There are a number of different email clients, here’s the most popular and how to display email headers in that email client.
The email files are in an html format. The objective is to save the file in html format. This can be done as follows:
Open the email message you want to save, as if you were reading it – Near the top, at the bottom of the To: / From: section, click on “Details” to reveal the header. (you could simply copy and paste this information also) Move mouse cursor to the top tool bar, click on “File” Move mouse cursor to “Save as…” and click. Identify which directory you would like to save the file in. This is done using the normal save function of Windows. If you are not real comfortable with directories, save the file in “Desktop”. This will have the file icon visible on you regular desktop screen and very easy to find later on. Provide a name of the file in the “file name” box. Select the “type” as “html” if possible. If your browser does not show “html” type, just select the type as “All Files” and add “.html” to the file name generated in step 6, such as email.html. The “dot” before the html extension is important. The objective of this step is to have the extension of the file as an “html” type file. Press “Save”. To forward the file to someone else (law enforcement, lawyer, ISP):
Move cursor to the top tool bar and click on “Write” Insert the email address you want to forward the file to Type any info in the body of the message, if needed To add the html file you just generated in the above steps, click on “Attachments” When the “Attachments Window” opens, click on “Attach” Find the file in the directory window and highlight the file name. If you followed the “Desktop” instructions, the directory name is “c:desktop”. If there are too many files that appear, type “*.html” in the file name. The use of the asterisk (also called a star by some) lists all files that are html. Click on “open” Click on “OK” Click on “Send now” The message and attached file have now been sent. Please be aware that AOL only keeps messages in your INBOX for two weeks, unless you save it as NEW or save it in a separate folder in your AOL directory on your computer.
Additionally, a screen name of TOSEMAIL1 has been identified as a source of help for unacceptable email in the AOL system. Just enter tosemail1 in the “send to” screen. If you are outside of the AOL environment, the address is email@example.com.
The default option is that full headers appear at the BOTTOM of each received message.
When reading an email message, look at the toolbar just above the message itself. There should be a button that reads BLAH BLAH BLAH in black and white. Click on this and the full headers will appear. Then select all, copy and paste into a new message to send to the offender’s ISP, or click on the forward button and the full headers will automatically be placed in the new email message.
View the message Use the “save to disk” option Open the message’s text file with your favorite text editor (notepad) Copy the message from the text editor
Click on MESSAGE, then “Show Full Headers.” Go to the message, click inside the message pane, COPY, then PASTE to a text file or forward the message to yourself or to the appropriate ISP.
Go to Options Go to Preferences Scroll down to Headers, then click on Advanced Headers
Juno Version 4+
On the drop down menu “Options”, choose “Email Options..” (press ctrl-E) Under “Show Message Headers”, select the “full” option. Click the OK button to save the setting. Juno version 4+ can display MIME and HTML email, but does not provide a way of Viewing the HTML Source for the message within Juno. To get the full source, including HTML codes: In the Juno mail client, click “file” and then “Save Message as Text File..” (ctrl-T). Give the file a name which you will remember (many people save temporary files to the desktop). Double-click on the resulting file.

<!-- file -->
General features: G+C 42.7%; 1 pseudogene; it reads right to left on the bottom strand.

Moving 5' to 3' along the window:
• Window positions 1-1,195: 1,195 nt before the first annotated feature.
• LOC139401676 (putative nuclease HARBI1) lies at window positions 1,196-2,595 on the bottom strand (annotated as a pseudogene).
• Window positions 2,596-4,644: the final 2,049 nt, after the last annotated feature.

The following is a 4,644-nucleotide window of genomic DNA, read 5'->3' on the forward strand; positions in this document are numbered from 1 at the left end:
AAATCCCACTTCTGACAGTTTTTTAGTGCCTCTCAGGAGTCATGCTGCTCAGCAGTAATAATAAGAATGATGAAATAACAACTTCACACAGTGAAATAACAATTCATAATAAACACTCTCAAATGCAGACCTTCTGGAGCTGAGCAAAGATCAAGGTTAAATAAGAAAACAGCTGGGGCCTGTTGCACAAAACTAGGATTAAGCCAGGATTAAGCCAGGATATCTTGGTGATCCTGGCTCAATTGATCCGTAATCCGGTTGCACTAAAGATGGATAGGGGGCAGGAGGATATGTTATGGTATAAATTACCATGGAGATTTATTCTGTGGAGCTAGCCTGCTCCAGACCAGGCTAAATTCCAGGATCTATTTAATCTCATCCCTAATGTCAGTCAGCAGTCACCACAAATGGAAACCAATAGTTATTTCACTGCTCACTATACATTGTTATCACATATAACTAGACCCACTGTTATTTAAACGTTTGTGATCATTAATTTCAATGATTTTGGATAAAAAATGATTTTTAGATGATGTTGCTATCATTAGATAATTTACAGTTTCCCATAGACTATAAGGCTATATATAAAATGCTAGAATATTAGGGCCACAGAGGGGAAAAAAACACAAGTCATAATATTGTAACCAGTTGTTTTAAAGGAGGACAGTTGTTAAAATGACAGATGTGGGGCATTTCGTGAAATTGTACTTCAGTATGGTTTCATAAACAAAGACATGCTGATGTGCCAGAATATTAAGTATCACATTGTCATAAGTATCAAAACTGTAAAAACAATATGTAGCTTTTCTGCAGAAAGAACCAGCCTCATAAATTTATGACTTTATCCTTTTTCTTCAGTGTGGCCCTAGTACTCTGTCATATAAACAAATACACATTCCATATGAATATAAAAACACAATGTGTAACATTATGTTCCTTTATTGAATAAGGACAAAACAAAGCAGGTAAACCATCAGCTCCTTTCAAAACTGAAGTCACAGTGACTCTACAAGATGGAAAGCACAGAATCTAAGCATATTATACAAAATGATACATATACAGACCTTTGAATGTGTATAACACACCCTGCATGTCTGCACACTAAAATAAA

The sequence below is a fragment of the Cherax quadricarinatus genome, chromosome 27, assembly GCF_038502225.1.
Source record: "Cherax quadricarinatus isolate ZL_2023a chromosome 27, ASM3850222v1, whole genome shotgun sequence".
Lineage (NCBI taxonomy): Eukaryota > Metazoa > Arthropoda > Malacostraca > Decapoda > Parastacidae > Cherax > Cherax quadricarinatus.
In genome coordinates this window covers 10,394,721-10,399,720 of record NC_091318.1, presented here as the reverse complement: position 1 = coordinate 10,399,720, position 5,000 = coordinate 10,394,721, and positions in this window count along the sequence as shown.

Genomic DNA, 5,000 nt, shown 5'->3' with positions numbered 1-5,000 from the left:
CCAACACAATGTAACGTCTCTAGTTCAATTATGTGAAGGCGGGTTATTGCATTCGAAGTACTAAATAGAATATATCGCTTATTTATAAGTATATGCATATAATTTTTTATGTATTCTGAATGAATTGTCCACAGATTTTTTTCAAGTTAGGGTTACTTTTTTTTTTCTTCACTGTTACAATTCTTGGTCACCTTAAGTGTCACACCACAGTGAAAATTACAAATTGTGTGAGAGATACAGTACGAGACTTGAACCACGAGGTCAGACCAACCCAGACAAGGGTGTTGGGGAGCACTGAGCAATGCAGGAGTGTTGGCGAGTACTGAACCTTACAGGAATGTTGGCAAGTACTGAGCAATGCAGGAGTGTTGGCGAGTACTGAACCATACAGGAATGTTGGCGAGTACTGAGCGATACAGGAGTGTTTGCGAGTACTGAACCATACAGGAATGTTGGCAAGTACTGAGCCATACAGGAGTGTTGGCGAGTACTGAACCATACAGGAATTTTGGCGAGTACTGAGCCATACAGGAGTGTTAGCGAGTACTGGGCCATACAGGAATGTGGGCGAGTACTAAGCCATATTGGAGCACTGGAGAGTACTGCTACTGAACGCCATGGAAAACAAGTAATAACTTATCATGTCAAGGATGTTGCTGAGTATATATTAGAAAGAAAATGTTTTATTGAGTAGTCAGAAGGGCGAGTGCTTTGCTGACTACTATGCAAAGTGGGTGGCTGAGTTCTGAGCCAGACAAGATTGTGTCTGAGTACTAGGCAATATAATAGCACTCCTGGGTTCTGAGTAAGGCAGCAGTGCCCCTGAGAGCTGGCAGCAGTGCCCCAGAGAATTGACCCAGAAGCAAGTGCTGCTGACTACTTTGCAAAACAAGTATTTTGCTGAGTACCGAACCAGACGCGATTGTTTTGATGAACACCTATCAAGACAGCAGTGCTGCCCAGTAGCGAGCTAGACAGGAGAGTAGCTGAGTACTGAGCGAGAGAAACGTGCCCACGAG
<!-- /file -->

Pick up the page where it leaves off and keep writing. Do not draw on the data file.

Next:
Lotus Notes 4.6 (Win 9x client)
Open the properties box on the message (in the default installation of the Notes Client, it will be the first smart icon on the left, but you can also right-click on the document and choose properties from that menu) Choose the second tab on the properties box, which is a list of fields and their contents Scroll down to the field “$additionalheaders.” Select the contents of the field and hit Ctrl+C to copy them to your clipboard Open a new email message, put your cursor in the body of the message, and hit Ctrl+V to paste the headers there If Notes will not permit you to select the contents of the field, you’ll have to manually copy them to a new message – please be very careful in doing so.
To read (and copy) the header using Microsoft Exchange, do the following: Open the message in Exchange to view it. Choose “File,” then “Properties,” then “Internet.” The header will be visible and will be highlighted. Simply right click and copy it. Then paste on the front of the message and forward it to your abuse department.
Microsoft Internet Explorer
I just stumbled onto a way to attach the full header to a message. Choose “Properties” under “File”. Click on the “Details” tab. This will show the full header. Now right click and choose “Select All”. Right click again and choose “Copy”. Start a new message, right click again, and choose “Paste”. This will paste the entire header into this new (and temporary) message. Copy the header from the new message and paste it back onto the original. The paste command doesn’t work directly on the original message. This isn’t elegant, but it seems to work.
Microsoft Internet News
For those people who use Microsoft’s Internet News, simply (while viewing the message) click on File, Properties, then click on the Details tab. Sending complaints to firstname.lastname@example.org will also work. Some other addresses are support@, webmaster@, and newsmaster@